James Madison Papers

To James Madison from Fulwar Skipwith, 9 May 1804 (Abstract)

§ From Fulwar Skipwith

9 May 1804, Paris. “By post[s]cript to my last letter of the 30th. of March1 I informed you of the Minister, Mr. Livingston, having appropriated the half of the Salary that he has heretofore allowed me, under your instructions to him, to the emolument of an Agent, who he has thought proper to appoint to perform Certain official duties. I then forwarded a Copy, & now inclose another of his notification to me of that fact.2 The Minister has had no Just Cause for so doing. I have never refused to Perform any one duty, which he has desired me to perform. Long have I performed many which Certainly did not Come within the attributes of my Agency. Nor was it untill the Minister had imposed on me the Correspondence of not only all my Colleagues in France, Spain, Holland & Italy, but a variety of Individual Correspondence elsewhere, that I suggested to him in my letter of the 20th. of Feby. the propriety of establishing some order in those concerns: my idea was, & is, that neither him or myself ought to take Cognizance of the various & Continual representations of Individuals at the different ports of Europe, but through our Consuls respectively at those ports. We should be more exempt thereby from the mischeivous effects of misrepresentation, since the Individual & his Papers being under the eye of his Consul, a more thorough & correct view would be taken of all the Circumstances & merit of his case, than we could possibly form in Paris. Besides this inconvenience arising from a general & desultory correspondence with both Individuals & Consuls this branch of business became peculiarly oppressive upon me. There is no emolument, but real expence attatched to it. My Postage bill is not defrayed by Government, as our Ministers is, & has amounted for the two Years past to little short of half my Salary. The Salary of my chancellor & hire of my Office about absorbs the other half. I am not in Commerce, have very little fortune, & in Justice to myself & family was glad to be relieved from the heavy expence of Postage—but in respect to the duties here before mentioned I am still disposed to perform them, & am as competent to discharge them perhaps as the young man, who our Minister Employs.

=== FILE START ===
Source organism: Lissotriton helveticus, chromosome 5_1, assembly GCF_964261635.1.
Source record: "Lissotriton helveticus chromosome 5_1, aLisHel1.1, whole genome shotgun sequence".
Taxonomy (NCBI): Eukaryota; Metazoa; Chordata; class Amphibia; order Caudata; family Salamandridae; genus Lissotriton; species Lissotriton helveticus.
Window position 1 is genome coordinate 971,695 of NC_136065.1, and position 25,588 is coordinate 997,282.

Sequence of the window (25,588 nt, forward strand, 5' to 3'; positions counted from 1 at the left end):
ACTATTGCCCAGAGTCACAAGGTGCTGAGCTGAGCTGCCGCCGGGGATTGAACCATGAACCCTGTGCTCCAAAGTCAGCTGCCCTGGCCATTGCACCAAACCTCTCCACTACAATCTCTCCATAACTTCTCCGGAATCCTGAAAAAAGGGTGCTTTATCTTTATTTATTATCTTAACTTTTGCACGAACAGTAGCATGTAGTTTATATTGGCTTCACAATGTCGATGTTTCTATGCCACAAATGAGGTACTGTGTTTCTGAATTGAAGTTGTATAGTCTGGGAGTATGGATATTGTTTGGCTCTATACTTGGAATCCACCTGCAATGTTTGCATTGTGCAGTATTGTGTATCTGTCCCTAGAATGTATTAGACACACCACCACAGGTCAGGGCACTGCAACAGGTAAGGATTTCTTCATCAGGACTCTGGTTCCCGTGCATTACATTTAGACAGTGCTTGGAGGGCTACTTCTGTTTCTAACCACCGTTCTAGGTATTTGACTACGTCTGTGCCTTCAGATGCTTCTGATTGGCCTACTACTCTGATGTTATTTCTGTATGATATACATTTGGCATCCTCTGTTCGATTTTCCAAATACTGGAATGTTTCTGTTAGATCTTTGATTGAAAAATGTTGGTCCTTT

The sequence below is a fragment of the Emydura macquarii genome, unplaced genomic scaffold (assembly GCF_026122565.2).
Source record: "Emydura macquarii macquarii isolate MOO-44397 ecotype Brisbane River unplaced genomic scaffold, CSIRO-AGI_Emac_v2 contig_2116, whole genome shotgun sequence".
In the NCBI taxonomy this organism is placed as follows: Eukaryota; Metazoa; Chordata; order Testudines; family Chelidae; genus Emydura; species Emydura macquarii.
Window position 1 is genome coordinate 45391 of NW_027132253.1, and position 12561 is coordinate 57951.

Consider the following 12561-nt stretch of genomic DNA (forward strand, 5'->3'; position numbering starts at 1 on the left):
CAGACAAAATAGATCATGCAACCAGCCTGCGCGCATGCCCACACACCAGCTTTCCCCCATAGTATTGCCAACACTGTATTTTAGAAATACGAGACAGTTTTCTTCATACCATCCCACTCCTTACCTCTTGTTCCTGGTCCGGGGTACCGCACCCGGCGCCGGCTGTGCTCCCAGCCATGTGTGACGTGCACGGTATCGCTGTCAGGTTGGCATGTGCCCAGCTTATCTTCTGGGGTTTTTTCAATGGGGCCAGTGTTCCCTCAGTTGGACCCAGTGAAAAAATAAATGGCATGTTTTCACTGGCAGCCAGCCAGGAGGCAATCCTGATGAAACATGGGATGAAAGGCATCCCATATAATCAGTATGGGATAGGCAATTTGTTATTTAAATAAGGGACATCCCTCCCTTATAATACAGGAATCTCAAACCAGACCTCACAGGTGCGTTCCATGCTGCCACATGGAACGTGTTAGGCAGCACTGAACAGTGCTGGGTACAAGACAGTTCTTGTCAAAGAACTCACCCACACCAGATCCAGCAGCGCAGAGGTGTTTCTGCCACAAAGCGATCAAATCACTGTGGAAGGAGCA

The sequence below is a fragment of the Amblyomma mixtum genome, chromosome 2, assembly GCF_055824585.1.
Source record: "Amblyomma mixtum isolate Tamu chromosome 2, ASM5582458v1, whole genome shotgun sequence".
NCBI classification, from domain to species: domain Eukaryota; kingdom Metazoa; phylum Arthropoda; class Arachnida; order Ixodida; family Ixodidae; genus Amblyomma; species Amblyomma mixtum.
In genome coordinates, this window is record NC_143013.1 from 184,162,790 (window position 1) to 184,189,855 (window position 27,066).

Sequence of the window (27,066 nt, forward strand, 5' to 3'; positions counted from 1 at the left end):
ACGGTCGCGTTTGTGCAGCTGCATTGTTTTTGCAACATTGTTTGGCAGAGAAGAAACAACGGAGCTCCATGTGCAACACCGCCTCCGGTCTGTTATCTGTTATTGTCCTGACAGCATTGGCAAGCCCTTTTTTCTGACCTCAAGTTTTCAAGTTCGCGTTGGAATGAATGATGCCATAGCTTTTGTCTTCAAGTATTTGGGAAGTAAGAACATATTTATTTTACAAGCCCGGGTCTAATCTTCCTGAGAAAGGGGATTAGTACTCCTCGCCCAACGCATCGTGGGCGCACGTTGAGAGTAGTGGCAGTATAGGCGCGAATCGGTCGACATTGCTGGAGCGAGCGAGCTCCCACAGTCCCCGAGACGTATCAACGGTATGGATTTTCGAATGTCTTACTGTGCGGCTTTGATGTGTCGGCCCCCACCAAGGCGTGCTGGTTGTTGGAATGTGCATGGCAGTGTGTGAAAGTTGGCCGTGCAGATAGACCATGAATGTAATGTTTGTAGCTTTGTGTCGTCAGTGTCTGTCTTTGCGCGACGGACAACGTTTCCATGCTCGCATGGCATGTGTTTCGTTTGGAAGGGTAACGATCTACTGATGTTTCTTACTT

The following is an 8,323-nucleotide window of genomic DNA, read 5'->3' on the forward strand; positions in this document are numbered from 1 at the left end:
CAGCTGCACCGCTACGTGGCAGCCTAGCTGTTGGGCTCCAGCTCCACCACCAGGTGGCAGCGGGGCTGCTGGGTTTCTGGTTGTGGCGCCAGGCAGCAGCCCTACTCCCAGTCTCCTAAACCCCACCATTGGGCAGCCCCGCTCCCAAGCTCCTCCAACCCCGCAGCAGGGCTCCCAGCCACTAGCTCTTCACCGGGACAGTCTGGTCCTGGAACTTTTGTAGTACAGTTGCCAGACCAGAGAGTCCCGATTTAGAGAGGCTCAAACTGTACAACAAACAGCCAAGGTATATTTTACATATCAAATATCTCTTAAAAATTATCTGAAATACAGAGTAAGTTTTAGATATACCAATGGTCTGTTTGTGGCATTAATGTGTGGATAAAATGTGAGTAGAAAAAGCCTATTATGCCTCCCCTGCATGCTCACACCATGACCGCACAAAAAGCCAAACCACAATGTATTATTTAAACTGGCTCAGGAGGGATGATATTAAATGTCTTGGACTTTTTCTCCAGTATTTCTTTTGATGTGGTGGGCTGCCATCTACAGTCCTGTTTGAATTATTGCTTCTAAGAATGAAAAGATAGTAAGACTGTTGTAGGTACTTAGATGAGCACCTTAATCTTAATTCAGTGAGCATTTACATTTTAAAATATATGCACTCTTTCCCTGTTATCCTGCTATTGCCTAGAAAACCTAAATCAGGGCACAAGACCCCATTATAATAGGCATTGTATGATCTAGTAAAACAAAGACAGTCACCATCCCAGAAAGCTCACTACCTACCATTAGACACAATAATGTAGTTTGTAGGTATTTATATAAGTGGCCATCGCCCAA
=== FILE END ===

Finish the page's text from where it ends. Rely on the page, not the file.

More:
“I have Just furnished our board of Commissioners with a Statement of Claims not Contained in the Conjectural Note, & now deposited in the Bureaux of the french Council of Liquidation, amounting to Something Short of ten Million of Livres principal. Doubtless Considerable deductions will be made from this Amount in the final Liquidation of each claim, but not in so great a Proportion as has been done & is likely to be made with those on the Conjectural Note. The claims since furnished being better supported by vouchers, & being chiefly for Supplies rendered in the West Indias.

“My Colleague Mr. Cathalan has been Kind enough to obtain for me from Mr. Haley his formal declaration on Oath respecting the disgraceful affair of which I have said so much to you in my late letters—a Copy thereof I have here the honor of transmitting.”3

RC and enclosures (DNA: RG 59, CD, Paris, vol. 1). RC 3 pp.; docketed by Brent as received 10 Aug. For enclosures, see nn. 2–3.

1PJM-SS description begins Robert J. Brugger et al., eds., The Papers of James Madison: Secretary of State Series (7 vols. to date; Charlottesville, Va., 1986–). description ends , 6:633–34. While the 2 Apr. postscript to Skipwith’s 30 Mar. 1804 letter makes no mention of his salary, see Skipwith to JM, 7 Apr. 1804.

2Skipwith enclosed a copy of Livingston’s letter of 4 Apr. 1804 (1 p.; docketed by Brent) (see Skipwith to JM, 7 Apr. 1804, n. 1).

3Skipwith enclosed a copy of an affidavit of Nathan Haley, 19 Apr. 1804 (2 pp.; docketed by Brent), describing his contacts with Skipwith, which were limited to two occasions—a discussion about the brig Mary and the notarization of a document for which Haley paid two dollars. For Haley and the accusations against Skipwith, see Skipwith to JM, 3, 5, and 30 Mar. 1804, PJM-SS description begins Robert J. Brugger et al., eds., The Papers of James Madison: Secretary of State Series (7 vols. to date; Charlottesville, Va., 1986–). description ends , 6:539–43 and n. 1, 550, 633–34.

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